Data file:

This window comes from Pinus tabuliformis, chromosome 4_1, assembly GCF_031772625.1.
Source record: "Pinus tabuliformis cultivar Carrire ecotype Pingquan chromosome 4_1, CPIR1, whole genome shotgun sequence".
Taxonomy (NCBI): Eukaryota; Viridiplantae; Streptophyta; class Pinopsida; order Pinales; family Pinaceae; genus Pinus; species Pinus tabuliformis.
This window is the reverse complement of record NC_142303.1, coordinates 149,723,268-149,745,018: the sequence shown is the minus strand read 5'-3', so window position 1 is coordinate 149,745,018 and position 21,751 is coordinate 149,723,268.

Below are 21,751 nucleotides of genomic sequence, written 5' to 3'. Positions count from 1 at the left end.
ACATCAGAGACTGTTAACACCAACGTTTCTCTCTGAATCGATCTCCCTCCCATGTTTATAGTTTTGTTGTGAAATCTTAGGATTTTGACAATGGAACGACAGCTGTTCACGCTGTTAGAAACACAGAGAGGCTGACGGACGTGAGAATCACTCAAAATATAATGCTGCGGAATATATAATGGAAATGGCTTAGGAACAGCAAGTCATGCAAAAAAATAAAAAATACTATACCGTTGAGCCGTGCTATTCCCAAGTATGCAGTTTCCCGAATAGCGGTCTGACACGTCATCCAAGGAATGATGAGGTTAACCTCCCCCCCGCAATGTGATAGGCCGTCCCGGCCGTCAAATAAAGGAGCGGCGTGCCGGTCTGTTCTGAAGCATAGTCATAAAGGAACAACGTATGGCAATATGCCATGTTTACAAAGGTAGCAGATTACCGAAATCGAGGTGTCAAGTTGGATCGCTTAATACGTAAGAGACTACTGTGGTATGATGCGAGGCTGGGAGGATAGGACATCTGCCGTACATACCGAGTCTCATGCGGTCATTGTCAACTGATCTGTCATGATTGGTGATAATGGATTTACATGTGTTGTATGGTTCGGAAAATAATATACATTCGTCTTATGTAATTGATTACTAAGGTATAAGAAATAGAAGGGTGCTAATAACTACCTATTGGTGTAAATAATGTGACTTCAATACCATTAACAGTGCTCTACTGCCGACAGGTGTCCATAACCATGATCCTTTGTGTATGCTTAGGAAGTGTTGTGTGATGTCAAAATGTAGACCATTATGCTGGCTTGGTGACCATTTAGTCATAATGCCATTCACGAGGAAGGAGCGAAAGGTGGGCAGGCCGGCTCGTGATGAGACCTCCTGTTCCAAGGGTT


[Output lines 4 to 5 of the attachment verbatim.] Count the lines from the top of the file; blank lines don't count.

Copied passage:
This window is the reverse complement of record NC_142303.1, coordinates 149,723,268-149,745,018: the sequence shown is the minus strand read 5'-3', so window position 1 is coordinate 149,745,018 and position 21,751 is coordinate 149,723,268.

Below are 21,751 nucleotides of genomic sequence, written 5' to 3'. Positions count from 1 at the left end.